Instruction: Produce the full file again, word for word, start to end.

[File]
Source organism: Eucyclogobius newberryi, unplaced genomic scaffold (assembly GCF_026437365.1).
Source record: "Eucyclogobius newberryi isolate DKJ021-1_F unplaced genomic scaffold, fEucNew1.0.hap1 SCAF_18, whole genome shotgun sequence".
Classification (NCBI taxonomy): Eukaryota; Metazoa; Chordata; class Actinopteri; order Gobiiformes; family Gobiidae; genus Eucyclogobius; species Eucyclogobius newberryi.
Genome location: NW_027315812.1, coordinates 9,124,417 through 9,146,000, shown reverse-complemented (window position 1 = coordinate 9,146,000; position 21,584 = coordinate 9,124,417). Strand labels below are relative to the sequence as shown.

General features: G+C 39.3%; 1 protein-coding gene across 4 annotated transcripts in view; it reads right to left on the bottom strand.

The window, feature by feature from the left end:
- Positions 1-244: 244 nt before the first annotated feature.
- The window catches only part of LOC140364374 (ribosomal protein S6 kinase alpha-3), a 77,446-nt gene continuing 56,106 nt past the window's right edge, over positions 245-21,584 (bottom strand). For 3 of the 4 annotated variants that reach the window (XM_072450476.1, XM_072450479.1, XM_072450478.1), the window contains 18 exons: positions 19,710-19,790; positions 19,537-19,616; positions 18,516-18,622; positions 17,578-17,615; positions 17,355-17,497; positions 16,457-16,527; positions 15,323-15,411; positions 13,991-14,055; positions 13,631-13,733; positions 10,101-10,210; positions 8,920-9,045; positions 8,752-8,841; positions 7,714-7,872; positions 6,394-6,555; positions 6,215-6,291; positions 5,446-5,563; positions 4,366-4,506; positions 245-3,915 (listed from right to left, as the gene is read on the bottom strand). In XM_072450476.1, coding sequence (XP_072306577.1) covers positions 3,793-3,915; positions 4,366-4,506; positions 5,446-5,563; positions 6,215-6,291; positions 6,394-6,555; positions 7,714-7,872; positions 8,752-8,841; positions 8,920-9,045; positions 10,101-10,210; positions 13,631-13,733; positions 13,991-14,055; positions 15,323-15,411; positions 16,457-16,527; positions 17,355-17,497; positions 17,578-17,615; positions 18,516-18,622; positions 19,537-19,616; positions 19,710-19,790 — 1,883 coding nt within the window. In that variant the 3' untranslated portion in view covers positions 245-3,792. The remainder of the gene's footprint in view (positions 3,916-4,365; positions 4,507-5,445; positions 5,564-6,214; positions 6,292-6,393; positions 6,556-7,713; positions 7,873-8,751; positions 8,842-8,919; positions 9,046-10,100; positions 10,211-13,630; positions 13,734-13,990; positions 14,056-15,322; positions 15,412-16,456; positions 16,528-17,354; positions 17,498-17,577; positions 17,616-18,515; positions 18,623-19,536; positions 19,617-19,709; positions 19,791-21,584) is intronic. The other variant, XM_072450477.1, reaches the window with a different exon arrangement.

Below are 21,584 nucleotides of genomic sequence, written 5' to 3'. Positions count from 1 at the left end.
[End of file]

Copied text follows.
Source organism: Eucyclogobius newberryi, unplaced genomic scaffold (assembly GCF_026437365.1).
Source record: "Eucyclogobius newberryi isolate DKJ021-1_F unplaced genomic scaffold, fEucNew1.0.hap1 SCAF_18, whole genome shotgun sequence".
Classification (NCBI taxonomy): Eukaryota; Metazoa; Chordata; class Actinopteri; order Gobiiformes; family Gobiidae; genus Eucyclogobius; species Eucyclogobius newberryi.
Genome location: NW_027315812.1, coordinates 9,124,417 through 9,146,000, shown reverse-complemented (window position 1 = coordinate 9,146,000; position 21,584 = coordinate 9,124,417). Strand labels below are relative to the sequence as shown.

General features: G+C 39.3%; 1 protein-coding gene across 4 annotated transcripts in view; it reads right to left on the bottom strand.

The window, feature by feature from the left end:
- Positions 1-244: 244 nt before the first annotated feature.
- The window catches only part of LOC140364374 (ribosomal protein S6 kinase alpha-3), a 77,446-nt gene continuing 56,106 nt past the window's right edge, over positions 245-21,584 (bottom strand). For 3 of the 4 annotated variants that reach the window (XM_072450476.1, XM_072450479.1, XM_072450478.1), the window contains 18 exons: positions 19,710-19,790; positions 19,537-19,616; positions 18,516-18,622; positions 17,578-17,615; positions 17,355-17,497; positions 16,457-16,527; positions 15,323-15,411; positions 13,991-14,055; positions 13,631-13,733; positions 10,101-10,210; positions 8,920-9,045; positions 8,752-8,841; positions 7,714-7,872; positions 6,394-6,555; positions 6,215-6,291; positions 5,446-5,563; positions 4,366-4,506; positions 245-3,915 (listed from right to left, as the gene is read on the bottom strand). In XM_072450476.1, coding sequence (XP_072306577.1) covers positions 3,793-3,915; positions 4,366-4,506; positions 5,446-5,563; positions 6,215-6,291; positions 6,394-6,555; positions 7,714-7,872; positions 8,752-8,841; positions 8,920-9,045; positions 10,101-10,210; positions 13,631-13,733; positions 13,991-14,055; positions 15,323-15,411; positions 16,457-16,527; positions 17,355-17,497; positions 17,578-17,615; positions 18,516-18,622; positions 19,537-19,616; positions 19,710-19,790 — 1,883 coding nt within the window. In that variant the 3' untranslated portion in view covers positions 245-3,792. The remainder of the gene's footprint in view (positions 3,916-4,365; positions 4,507-5,445; positions 5,564-6,214; positions 6,292-6,393; positions 6,556-7,713; positions 7,873-8,751; positions 8,842-8,919; positions 9,046-10,100; positions 10,211-13,630; positions 13,734-13,990; positions 14,056-15,322; positions 15,412-16,456; positions 16,528-17,354; positions 17,498-17,577; positions 17,616-18,515; positions 18,623-19,536; positions 19,617-19,709; positions 19,791-21,584) is intronic. The other variant, XM_072450477.1, reaches the window with a different exon arrangement.

Below are 21,584 nucleotides of genomic sequence, written 5' to 3'. Positions count from 1 at the left end.